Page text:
A couple of years ago, my family watched my grandmother become smaller in stature and we listened to her conversations, that would range from her sounding like a child before sounding like a grown-up in a matter of seconds. We had no idea it was dementia — we assumed it was merely old age. Many families go through the same thing.
I’ve never heard of anyone saying they enjoy thinking of what getting old will be like, but the reality is that it will happen. It may occur in different ways. Some may experience growing old with exceptional health and others the complete opposite. Either way, you look at it, it’s important to have a clear understanding of what happens to our mental health over time.
Dementia vs Alzheimer’s
Dementia is the term used to describe a set of symptoms that occur when the brain is affected by the disease. Alzheimer’s disease is the most common type of dementia, but it is only one of many forms. Dementia is an overall term that describes a group of symptoms associated with a decline in memory to reduce a person’s ability to perform everyday activities. Alzheimer’s accounts for 60–80% of cases.
Neurologist Dr Alison Richardson says dementia is a term that describes symptoms such as memory loss, communication difficulties and struggling with tasks that most of us can perform easily. Alzheimer’s affects memory first and later progresses to affect other cognitive abilities such as speech, ability to reason and movement. The unfortunate part is that there is no cure for dementia or Alzheimer’s.
Professor Roberta Diaz Brinton, who studies gender differences, said, “It is true that age is the greatest risk factor for developing Alzheimer’s disease. On average, women live for five years longer than men, and we know that Alzheimer’s is a disease that starts 20 years before the diagnosis.”
1/ Memory loss
Difficulties remembering recent events or conversations, which often progresses to forgetting the names of friends and family members, as well as getting lost easily in familiar surroundings.
In the early stages, patients are aware that they are losing memory, and this makes them feel low.
3/ Impaired judgment
People with Alzheimer’s often lose the function of their frontal lobes, which we use to make decisions, plan tasks, and keep our behaviour in check.
Patients can’t recall things from one moment to the next. In familiar environments, you can become confused or disorientated.
5/ Behavioural changes
Patients can become aggressive or paranoid, and forget even simple tasks, like how to look after themselves, eat, or take their medication.
6/ Forgetting the basics
Speaking, swallowing, or walking in advanced stages of the disease becomes difficult. This is because the damaged brain can no longer send the correct signals to the other part of the brain.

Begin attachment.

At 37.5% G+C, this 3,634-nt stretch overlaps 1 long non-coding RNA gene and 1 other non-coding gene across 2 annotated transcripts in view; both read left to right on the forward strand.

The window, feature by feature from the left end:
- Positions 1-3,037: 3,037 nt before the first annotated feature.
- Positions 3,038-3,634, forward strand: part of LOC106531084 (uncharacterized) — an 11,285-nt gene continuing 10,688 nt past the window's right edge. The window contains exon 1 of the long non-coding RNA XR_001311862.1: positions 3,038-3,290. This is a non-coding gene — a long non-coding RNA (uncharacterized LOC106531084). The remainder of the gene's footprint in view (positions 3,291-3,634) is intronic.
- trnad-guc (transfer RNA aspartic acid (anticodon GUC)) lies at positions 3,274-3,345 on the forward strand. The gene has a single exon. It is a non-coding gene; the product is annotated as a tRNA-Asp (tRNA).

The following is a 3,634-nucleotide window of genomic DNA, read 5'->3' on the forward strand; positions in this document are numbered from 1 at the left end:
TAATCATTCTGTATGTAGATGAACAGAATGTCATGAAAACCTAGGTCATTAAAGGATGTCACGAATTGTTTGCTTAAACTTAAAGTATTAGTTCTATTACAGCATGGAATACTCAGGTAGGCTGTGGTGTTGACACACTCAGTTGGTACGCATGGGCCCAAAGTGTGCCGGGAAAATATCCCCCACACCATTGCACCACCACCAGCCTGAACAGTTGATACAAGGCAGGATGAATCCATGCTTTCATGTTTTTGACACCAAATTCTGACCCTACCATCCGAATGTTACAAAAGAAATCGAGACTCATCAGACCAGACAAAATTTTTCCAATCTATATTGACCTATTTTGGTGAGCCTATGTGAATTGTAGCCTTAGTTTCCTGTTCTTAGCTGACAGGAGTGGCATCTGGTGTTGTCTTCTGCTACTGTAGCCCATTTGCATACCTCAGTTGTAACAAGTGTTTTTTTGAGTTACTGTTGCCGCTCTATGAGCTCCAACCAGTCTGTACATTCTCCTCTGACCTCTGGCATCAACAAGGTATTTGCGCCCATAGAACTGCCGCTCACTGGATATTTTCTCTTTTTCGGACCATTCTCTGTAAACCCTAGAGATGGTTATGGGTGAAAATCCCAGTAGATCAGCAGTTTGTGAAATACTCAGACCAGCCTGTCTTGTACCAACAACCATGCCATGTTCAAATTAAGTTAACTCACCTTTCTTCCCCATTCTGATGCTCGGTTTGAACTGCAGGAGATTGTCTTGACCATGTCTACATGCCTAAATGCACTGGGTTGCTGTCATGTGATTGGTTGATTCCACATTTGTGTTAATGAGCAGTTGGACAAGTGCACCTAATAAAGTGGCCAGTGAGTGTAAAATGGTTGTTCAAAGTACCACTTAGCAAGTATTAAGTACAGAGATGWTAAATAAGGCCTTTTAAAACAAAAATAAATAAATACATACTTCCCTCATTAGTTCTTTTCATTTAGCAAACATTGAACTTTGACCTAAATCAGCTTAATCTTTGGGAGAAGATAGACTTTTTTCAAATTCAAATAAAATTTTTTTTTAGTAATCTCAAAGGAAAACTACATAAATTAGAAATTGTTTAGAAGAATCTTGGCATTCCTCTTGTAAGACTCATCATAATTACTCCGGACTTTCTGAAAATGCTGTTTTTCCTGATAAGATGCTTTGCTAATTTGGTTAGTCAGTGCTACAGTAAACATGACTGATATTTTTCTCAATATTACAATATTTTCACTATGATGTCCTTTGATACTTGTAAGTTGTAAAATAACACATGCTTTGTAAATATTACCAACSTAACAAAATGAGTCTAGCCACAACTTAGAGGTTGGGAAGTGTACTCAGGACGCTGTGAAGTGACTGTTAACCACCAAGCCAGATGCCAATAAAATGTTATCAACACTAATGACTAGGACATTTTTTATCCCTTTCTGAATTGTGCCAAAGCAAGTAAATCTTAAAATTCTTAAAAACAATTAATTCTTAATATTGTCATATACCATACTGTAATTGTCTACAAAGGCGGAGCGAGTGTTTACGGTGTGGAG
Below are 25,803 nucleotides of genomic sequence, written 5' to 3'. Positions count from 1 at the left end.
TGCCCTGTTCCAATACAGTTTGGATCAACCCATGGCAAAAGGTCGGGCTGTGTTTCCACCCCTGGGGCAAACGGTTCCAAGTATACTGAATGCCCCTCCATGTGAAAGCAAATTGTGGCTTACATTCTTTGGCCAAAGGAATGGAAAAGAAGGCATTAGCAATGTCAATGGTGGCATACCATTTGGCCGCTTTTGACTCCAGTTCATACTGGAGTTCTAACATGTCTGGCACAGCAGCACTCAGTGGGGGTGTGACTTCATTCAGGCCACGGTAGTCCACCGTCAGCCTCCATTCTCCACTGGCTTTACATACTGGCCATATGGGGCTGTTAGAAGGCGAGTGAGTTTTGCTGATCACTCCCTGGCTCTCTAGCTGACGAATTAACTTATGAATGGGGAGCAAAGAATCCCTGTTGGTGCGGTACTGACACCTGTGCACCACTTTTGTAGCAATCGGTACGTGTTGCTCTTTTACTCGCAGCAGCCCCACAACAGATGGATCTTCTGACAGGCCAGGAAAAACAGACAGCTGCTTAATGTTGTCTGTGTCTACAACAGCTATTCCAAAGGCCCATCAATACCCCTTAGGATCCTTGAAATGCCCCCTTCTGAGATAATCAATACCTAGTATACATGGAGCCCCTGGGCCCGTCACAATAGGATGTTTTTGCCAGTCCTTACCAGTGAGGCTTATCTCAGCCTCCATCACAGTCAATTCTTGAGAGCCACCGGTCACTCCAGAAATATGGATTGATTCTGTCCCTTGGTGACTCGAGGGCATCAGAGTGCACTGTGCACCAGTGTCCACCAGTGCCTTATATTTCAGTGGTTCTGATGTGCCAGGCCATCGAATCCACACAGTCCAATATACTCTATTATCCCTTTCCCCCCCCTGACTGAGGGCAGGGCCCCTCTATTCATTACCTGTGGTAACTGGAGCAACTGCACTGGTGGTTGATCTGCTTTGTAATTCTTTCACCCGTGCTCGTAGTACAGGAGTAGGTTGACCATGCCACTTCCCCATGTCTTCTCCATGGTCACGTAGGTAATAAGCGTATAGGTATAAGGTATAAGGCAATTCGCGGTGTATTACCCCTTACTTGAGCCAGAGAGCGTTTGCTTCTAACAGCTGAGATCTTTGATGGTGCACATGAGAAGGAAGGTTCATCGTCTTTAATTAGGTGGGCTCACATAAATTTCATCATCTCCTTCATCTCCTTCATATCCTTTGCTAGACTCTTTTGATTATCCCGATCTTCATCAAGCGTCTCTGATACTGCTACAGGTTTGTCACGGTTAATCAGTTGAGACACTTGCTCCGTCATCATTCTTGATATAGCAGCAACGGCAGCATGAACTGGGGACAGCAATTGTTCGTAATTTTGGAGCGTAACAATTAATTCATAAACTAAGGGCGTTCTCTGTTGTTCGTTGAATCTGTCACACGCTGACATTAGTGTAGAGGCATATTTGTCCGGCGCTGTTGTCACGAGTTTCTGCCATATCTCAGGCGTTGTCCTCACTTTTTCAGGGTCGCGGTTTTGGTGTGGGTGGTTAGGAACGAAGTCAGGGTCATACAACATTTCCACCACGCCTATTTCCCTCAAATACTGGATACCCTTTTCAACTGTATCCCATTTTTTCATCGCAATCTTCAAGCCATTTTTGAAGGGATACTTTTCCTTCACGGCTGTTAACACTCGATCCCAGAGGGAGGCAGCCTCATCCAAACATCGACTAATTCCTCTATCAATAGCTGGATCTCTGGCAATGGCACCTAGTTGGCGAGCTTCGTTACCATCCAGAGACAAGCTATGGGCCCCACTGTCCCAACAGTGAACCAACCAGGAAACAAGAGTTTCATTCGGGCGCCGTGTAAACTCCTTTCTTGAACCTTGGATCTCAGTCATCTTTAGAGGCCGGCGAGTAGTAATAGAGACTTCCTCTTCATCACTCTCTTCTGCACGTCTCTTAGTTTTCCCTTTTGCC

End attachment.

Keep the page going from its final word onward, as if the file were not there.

Reducing the risk
Doctors have been saying for years, that what we eat has an effect on our health, but it’s becoming increasingly clear, that what we eat, has an effect on the brain as well. Dr Richardson recommends frequent servings of green leafy vegetables such as kale, spinach, broccoli and collards that are packed with vitamins A and C. “At least two servings a week can help, and researchers found six or more servings a week provide the greatest brain benefits,” she says.
Nuts are a good snack for brain health as they contain healthy fats, fibre and antioxidants, and studies have found they can help lower bad cholesterol and reduce the risk of heart disease. Blueberries and strawberries are one of the more potent foods in terms of protecting the brain. Dr Richardson says, “Strawberries have also shown benefits in past studies looking at the effect of food on cognitive function. I recommend eating berries at least twice a week.”
According to Eating Well, a Mediterranean diet is best for a person living with dementia. This diet is rich in olive oil, fresh vegetables, fish (omega-3 fatty acids), snacking, water, whole grains and legumes. The brain requires certain nutrients to stay healthy to ensure it can build and repair brain cells, reduce cellular stress and inflammation – all processes that are directly linked to brain ageing. There is also the belief that this diet can contribute to reducing inflammation. You can also take supplements such as folic acid, vitamin B12, vitamin D, magnesium, and fish oil may help to preserve brain health, that may be beneficial in preventing or delaying Alzheimer’s.
Livewell offers specialised dementia and Alzheimer’s support in Somerset West and Bryanston through a qualified team of nurses, trained memory care caregivers, companions and occupational therapists. Support is also offered to families via the Livewell support groups, online Livewell Villages Facebook group.